A Pregnant Pause

Dear Home Ec 101,

I just found out that I am pregnant (starting my 6th week) and have been unable to eat most everything.  Luckily my cravings have been running mostly to fruit and chicken, but it is difficult to know what I will or won’t be able to eat on a given day.  And seeing as I was unable to eat anything but crackers for 3 days last week, it is making it difficult to know when this will change.  How do you propose to continue meal planning while you are pregnant?  As it stands right now, I work days and my husband works nights and this is our first child.  He fends for himself during the day and I do the same for myself at night…no other mouths to worry about.  Any suggestions?

Signed,

Knocked Up in Knockglen

retrochick.JPGIvy says:

Oh, do I ever remember those days of being able to eat only the most random foods ever. It was the worst with my first child. I lived with my first husband and his parents for the first couple of months of my pregnancy, and while my former mother-in-law is a fabulous cook, she’d sometimes make things that were completely vomit-inducing because of being pregnant. Once, she boiled a chicken, and I had to leave the house until the smell went away. Another time, she fried up some chicken gizzards for me. Yeah. Chicken gizzards. For a pregnant woman. Heh. That did not turn out well.

I was grateful to her, though, because she was very kind and generally catered to my pregnant randomness, running out into the cold night because I wanted strawberries, and buying Slim Jims by the bucketload. Once my first husband and I moved out on our own, my dear grandma did all the running*, and she wasn’t nearly as kind as my former mother-in-law was. That’s family for you.

By the time I was pregnant with my second child, I was older and healthier, so I did all my own running, since my husband worked a job that kept him at work from 8 AM to 10 PM, later on the weekends. And this is where my advice to you comes in. (Sorry, I’m in a reminiscent and rambly mood today. Bear with me.) My oldest son was in school all day, so the only meal I was really responsible for was the evening meal. I used a method of shopping my mom always called marketing. Basically, you stop by the store on your way home from wherever, and pick up what you need for the next 24 hours or so.

Now, this method is a little heavy on the wallet. We didn’t have piles of money at the time, so I set a hard budget for what I could spend each day. I basically took our monthly budget and divided it by 30, and then rounded down since I was using a little extra gas stopping by the grocery store each day.

I’d also pick up any other things we needed, like laundry detergent and dish soap, so when we ran out of those items, I adjusted the budget a little. This is absolutely the easiest way to suit your cravings, and it also saves you a little heavy lifting, since you’re only getting a bag or two of groceries at a time.

By the time my third (and final!) child came along, I had the marketing method down to a science. It’s still far cheaper to plan meals around sales and ahead of time, but I think pregnancy is a special time in one’s life, and you might as well enjoy it as much as possible.

Home Eccers, what did you do when you were pregnant for meal planning? Home Eccers who’ve not been pregnant- let’s hear about some really weird cravings you’ve had. Just last week I had the WORST craving for a peanut butter and banana sandwich. It’s not all that strange, other than how strong my desire was for it, and I’m not even pregnant. 😀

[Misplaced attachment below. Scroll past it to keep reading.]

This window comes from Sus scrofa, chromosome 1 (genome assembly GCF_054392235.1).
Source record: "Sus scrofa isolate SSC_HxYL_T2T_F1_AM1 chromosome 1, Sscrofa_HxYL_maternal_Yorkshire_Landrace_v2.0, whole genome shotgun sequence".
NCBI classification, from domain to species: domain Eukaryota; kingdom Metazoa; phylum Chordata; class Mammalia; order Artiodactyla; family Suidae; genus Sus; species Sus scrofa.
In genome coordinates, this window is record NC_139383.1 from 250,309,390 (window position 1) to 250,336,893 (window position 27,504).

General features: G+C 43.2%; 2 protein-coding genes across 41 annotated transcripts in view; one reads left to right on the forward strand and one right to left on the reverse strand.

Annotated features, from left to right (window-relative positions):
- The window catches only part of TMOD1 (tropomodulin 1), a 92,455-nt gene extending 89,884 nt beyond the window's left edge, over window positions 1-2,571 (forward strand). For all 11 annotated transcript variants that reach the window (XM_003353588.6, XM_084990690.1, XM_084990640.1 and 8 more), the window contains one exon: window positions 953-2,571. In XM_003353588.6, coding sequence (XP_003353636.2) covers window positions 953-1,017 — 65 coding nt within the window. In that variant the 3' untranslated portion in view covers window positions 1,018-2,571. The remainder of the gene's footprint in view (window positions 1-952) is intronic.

*I was on complete bedrest starting in my 18th week of pregnancy, because- get this- my cervix is incompetent. (I tried to fire it for being incompetent and get a competent cervix in there to do the job, but my cervix has tenure and therefore cannot be fired.) I was also very young and very underweight and my doctor wanted to be on the side of caution.



11 Comments

  1. Cindy on January 12, 2010 at 7:13 pm

    I definitely always freez a LOT of food. That way me and my two sons always have a meal almost "ready", since i often do not have lot of time cause another baby coming…

  2. Judith on January 24, 2009 at 5:24 pm

    I agree with the marketing approach; I did that in my first pregnancy so that I could make what seemed appealing (though I kept basics in all the time: pasta, peanut butter, fruit, raw vegs.) We were on a tight budget so I had to satisfy cravings in little doses! Though, I’ll admit, I ate ice cream at Baskin Robbins every day (it was on the way home from the grocery store!) for a few months. Then I craved lemonade (it was winter and I found every neighborhood diner that had lemonade! They were so kind!)
    Try to balance the nutrition you need with your cravings as you can. Both you and baby need it!

  3. Jennie on January 24, 2009 at 8:56 am

    I’m currently pregnant and had bad aversions the first trimester. I did whatever I needed to do to eat. I caved into my cravings and then once they settled down I was able to start eating a healthier diet. I really like the marketing idea, wish I would’ve known. I’m in my third trimester and am able to cook most things. We don’t eat fish becuase I can’t stand the smell but other than that, not much else bothers me.

    My advice is go with the flow and do what you need to do to get through these next several weeks.

  4. Mom of three on January 23, 2009 at 7:44 pm

    With #1, I ate watermelon and pimento cheese for six months. I got pregnant in April, so it wasn’t too bad on the budget. Who knows what hubby ate, but I would say not much since he’d watch me eat the watermelon and pimento cheese and then barf it all up and do it again, over and over again. The last three months, I ate everything in sight, including an entire family size bag of chips with dip the night I went into labor. NEVER ask for an antacid in a hospital. NEVER…